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Naloxone Information


naloxone-hcl-narcanAlthough opiate overdoses are skyrocketing in the U.S., many people still don’t know about naloxone, which reverses the dangerous effects of taking high amounts of painkillers or heroin by counteracting the depression of the central nervous system and respiratory system. Friends, family members, and drug users themselves can learn how to use it in the event of an overdose, and it can save a life.

Naloxone, also known as Narcan, is an easy-to-use, lifesaving antidote to overdose from heroin or other opioids. Used in hospitals for decades, the medication has no abuse potential and can be administered with basic training. It can be administered intramuscularly (with a syringe) or intranasally (spraying with an atomizer up the nose), and you can learn how to give the medicine to a friend or family member to use in case of emergency.

According to NaloxoneInfo.org:

A safe medicine with no abuse potential, naloxone is an opioid antagonist, which means it ejects heroin and other opioids from receptors in the brain, reversing the respiratory depression caused by an overdose of these drugs. Naloxone has been used for decades in medical settings, and is included in the World Health Organizations’ List of Essential Medications. Side effects beyond opioid withdrawal are rare, and the medication works within two to eight minutes to restore breathing – returning the victim to consciousness.

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Naloxone’s rising price costing lives

naloxHospira, the sole manufacturer of opiate overdose reverser naloxone, has jacked up the price of the antidote by 1,110% since 2008, threatening the sustainability of overdose prevention programs nationwide, according to this article. Naloxone distribution programs have handed out more than 53,000 naloxone kits and report over 10,000 overdose reversals since 1996, the article notes — but in the past two years alone, almost 10% of the distribution programs have closed their doors, causing overdose deaths to start to bounce back up.

Possible solutions: the FDA could allow temporary importation of naloxone from foreign manufacturers, the federal government could lower prices by enticing new pharmaceutical companies to enter the market through a fast-track approval process, or the FDA could give the green light to naloxone for over-the-counter use so that people who need it can purchase directly from pharmacies, the article says.

Of course, Hospira could also lower the price of naloxone, which is a $20-million-a-year industry: it would cost a mere $100,000 for Hospira to supply every harm reduction program in the country with enough naloxone to meet current capacity, the article points out.

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S.F. pill deaths up, but heroin deaths down due to naloxone

naloxone-hcl-narcanIn San Francisco, efforts to educate the public about naloxone — an antidote that reverses the effects of an opiate overdose — has led to a drop in heroin-related deaths, but abusers of prescription medications are still suffering fatal overdoses. In 2003, San Francisco became the first California city to publicly fund the distribution of naloxone, which has saved more than 900 lives over the past decade — and reversed 274 overdoses in 2012 alone, according to this article in the San Francisco Chronicle. But only 13 of last year’s 274 naloxone reversals were for prescription opiate overdoses, and another 37 involved the painkillers in combination with other drugs, the article says.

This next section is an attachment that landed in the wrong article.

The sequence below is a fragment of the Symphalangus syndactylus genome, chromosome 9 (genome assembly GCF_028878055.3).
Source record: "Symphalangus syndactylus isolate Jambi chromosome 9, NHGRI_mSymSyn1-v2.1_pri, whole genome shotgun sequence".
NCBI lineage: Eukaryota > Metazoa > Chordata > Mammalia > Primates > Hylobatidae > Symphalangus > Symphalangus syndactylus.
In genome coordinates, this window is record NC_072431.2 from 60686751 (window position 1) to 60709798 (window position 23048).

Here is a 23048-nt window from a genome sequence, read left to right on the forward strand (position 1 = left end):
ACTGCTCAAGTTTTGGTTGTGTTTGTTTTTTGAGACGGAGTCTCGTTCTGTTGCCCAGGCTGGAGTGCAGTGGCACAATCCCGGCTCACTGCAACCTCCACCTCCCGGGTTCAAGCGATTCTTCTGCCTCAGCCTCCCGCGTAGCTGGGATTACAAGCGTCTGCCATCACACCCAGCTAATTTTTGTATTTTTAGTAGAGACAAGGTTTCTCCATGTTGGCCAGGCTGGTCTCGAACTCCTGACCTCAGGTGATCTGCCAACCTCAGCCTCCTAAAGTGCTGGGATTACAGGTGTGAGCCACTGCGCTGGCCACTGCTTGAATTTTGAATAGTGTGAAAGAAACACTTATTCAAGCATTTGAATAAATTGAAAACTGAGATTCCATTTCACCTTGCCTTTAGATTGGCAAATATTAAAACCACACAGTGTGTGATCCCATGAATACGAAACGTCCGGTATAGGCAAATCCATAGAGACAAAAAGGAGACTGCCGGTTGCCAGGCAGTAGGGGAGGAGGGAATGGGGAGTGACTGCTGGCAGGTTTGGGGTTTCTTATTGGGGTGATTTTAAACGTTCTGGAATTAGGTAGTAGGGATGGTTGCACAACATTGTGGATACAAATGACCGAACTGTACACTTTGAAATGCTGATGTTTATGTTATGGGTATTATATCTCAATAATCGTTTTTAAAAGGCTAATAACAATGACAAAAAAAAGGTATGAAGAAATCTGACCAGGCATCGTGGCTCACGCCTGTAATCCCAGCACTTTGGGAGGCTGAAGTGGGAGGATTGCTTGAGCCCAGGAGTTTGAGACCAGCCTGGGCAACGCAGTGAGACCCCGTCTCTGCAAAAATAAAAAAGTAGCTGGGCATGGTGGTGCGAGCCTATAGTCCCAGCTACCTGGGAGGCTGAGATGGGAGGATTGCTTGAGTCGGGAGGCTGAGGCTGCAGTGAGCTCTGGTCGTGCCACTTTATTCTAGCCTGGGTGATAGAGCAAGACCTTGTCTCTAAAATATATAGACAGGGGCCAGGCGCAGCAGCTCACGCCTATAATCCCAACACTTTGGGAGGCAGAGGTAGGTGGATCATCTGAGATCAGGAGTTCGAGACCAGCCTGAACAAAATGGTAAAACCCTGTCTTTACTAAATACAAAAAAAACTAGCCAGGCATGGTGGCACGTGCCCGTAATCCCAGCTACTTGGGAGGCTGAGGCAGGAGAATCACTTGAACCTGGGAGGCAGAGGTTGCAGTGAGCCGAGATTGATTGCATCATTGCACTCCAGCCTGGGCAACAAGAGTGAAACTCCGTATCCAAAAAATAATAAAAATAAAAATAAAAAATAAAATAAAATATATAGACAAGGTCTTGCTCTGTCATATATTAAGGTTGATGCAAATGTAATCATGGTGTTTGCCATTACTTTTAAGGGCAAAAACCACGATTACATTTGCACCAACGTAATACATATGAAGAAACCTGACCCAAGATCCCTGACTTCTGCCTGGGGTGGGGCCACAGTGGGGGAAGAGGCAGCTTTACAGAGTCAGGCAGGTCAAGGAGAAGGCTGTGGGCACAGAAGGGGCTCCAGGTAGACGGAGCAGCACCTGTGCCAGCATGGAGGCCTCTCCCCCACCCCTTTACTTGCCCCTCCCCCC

Fatal overdoses from heroin in San Francisco, which peaked at around 160 a year in the mid-1990s, have dropped to fewer than 10 a year today, and the city’s emergency rooms reported a 49% decrease in heroin-related visits from 2004 to 2010, the article says.

Meanwhile, the use of oxycodone rose by 528% from 2004 to 2010 based on emergency room visits, and non-heroin opiate use jumped 212%, according to the article.

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Naloxone awareness can combat opiate deaths: WRCPC


Although opiate overdoses are skyrocketing in the U.S., many people still don’t know about naloxone, which literally reverses the dangerous effects of taking too much OxyContin or heroin by counteracting the depression of the central nervous system and respiratory system. (This always amazes me, but I myself didn’t know about naloxone until well after my brother’s heroin overdose death in 2009. It took less than 10 minutes for me to get trained in Narcan use by the wonderful folks at the D.O.P.E. Project, a nonprofit whose mission is to reduce fatal overdose deaths by providing overdose prevention education and naloxone to drug users and their loved ones — and if you live in the Bay Area, I highly suggest contacting them to get trained.)

In Canada — which is second only to the U.S. in per-capita consumption of prescription opiates — naloxone costs less than $12, but isn’t widely distributed or acknowledged, according to the Waterloo Region Crime Prevention Council. In a powerful new short film, the WRCPC explains how naloxone can help save lives and highlights the need for expanding overdose prevention.

Distributing the life-saving opioid overdose reverser naloxone can save one life for every 227 naloxone kits distributed, a study found earlier this year.

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N.J. mulls legislation to encourage naloxone use

In New Jersey – where overdoses are the leading cause of accidental death, exceeding traffic fatalities and gun-related deaths – legislators are considering implementing a law that would grant immunity to those who dispense and administer naloxone, a medication that counters the effects of overdoses from opiates like OxyContin and heroin. The Opioid Antidote and Overdose Prevention Act would allow medical providers to prescribe naloxone and allow people to administer the drug to overdose victims without fear of being prosecuted. It would also require that prescription recipients get information on how to prevent and recognize overdoses, as well as how to administer the medication and care for the overdose victim. Eight other states have similar laws.

Last year, New Jersey legislators floated a separate bill that would have granted immunity to those who report overdoses, but Gov. Chris Christie nixed the measure, proposing that state officials study the issue instead. The governor claimed the legislation was too narrowly focused on encouraging more reporting of drug overdoses, rather than other aspects such as drug abuse deterrence, violence prevention and public safety.